Politicians and other government officials love to reference the 75/25 statistic—referring to government IT teams devoting 75 percent of their budgets to operations and maintenance (i.e., running), leaving only 25 percent or less for innovation. This statistic helps fuel the argument that any older technologies, including mainframes, are a drain and need to be replaced.
Gartner’s most recent IT Key Metrics Data tell a different story. In this analysis of 22 different industries, government (both federal and state and local) fell right in the middle of the pack with regards to percentage of IT budgets allocated to running, growing and transforming IT. This makes it unfair to criticize government IT managers as a particularly profligate and uneconomical lot. It also weakens the implicit underlying correlation—that heavy reliance on older technology translates to government’s excessive waste.
Technology industry leaders are collaborating to bring greater cost efficiency to mainframe workloads, helping organizations accommodate significant growth in computing loads while eliminating unnecessary overconsumption of resources and keeping costs in check. In addition, studies have shown that mainframe-dependent organizations actually prove to be more cost efficient in the long run than organizations using large, distributed, commodity server-based infrastructures.
Myth #4: Mainframe Talent is Quickly Evaporating
It’s true that the largest mainframe talent pool, the baby boomers, are retiring. But this doesn’t mean it’s time to rip and replace these systems. Rather, mainframe environments simply need to be modernized, making it easier for any developer to work with COBOL—a language easy for developers to add to their programming repertoire. Examples include replacing the antiquated green-screen development environment with a modern, familiar integrated development environment, as well as leveraging Java-like tools and technologies that make updating and maintaining COBOL applications easier and less risky for newer developers.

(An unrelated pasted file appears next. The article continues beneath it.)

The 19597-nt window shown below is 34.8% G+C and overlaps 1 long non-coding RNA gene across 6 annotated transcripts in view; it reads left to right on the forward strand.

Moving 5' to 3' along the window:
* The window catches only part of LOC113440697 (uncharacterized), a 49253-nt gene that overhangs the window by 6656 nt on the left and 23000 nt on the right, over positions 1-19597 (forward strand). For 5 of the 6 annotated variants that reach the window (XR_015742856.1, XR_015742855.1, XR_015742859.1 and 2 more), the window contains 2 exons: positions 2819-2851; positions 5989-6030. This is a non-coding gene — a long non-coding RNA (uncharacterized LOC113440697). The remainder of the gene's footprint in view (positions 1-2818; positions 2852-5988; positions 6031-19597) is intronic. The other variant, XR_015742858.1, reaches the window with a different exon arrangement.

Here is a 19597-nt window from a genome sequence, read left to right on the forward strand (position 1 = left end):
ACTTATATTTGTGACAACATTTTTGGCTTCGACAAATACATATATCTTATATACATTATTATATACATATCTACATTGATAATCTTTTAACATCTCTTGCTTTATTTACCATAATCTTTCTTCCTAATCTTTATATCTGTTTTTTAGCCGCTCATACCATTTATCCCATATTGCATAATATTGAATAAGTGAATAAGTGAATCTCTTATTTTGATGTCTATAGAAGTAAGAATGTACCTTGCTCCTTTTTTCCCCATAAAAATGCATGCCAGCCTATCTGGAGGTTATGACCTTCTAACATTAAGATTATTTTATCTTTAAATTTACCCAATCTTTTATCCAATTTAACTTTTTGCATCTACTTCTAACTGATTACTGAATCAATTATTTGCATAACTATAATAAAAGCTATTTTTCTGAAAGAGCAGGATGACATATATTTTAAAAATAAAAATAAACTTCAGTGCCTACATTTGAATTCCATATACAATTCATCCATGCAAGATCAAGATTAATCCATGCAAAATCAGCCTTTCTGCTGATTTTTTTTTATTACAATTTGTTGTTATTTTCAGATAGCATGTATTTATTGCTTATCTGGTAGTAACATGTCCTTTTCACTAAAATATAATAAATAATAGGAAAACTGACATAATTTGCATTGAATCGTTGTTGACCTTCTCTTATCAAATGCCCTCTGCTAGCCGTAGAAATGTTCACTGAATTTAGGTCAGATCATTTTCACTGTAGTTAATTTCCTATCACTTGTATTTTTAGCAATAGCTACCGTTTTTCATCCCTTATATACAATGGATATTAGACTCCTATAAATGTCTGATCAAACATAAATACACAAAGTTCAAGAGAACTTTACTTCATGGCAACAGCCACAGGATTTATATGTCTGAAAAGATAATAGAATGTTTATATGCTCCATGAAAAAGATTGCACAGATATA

Mobile applications are often multiplatform in nature, spanning several systems before ultimately landing on a mainframe. Developers working on these applications increasingly must be able to toggle seamlessly across them. Providing government technologists with a multiplatform DevOps environment will enable them to quickly and accurately complete modifications, truly understand the mechanics of how their systems work and ultimately reduce if not eliminate technical debt. In fact, removing unnecessary obstacles around the mainframe will likely get developers excited about the prospect of working on some of the government’s most critical digital initiatives.
Myth #5: Choosing to Stick With the Mainframe Means We Forgo the Benefits of the Cloud.
The cloud offers many benefits, including instant scalability, cost-efficiency and flexibility. Contrary to popular belief, the decision to stay on the mainframe does not mean an organization has to forgo these benefits. Instead, there’s an opportunity to combine the greatest attributes of both platforms. The key is understanding which types of applications are best suited to each environment. Generally, any mission-critical application serving as the lifeblood of an enterprise should stay on-premise on the mainframe, while other less critical applications like human resources and email can benefit from the cost efficiencies of shared cloud resources.
Imagine never having to enter a motor vehicles department to renew a license ever again. Services like this are at the heart of the citizen-first vision, and modernization through the MGT Act and other initiatives will indeed be critical to getting there. But a citizen-first mission also means being the best possible stewards of taxpayer resources, which means we must not apply blanket generalizations to all technologies.
Claire Bailey's original article, as it appeared in GGN, can be read by clicking here.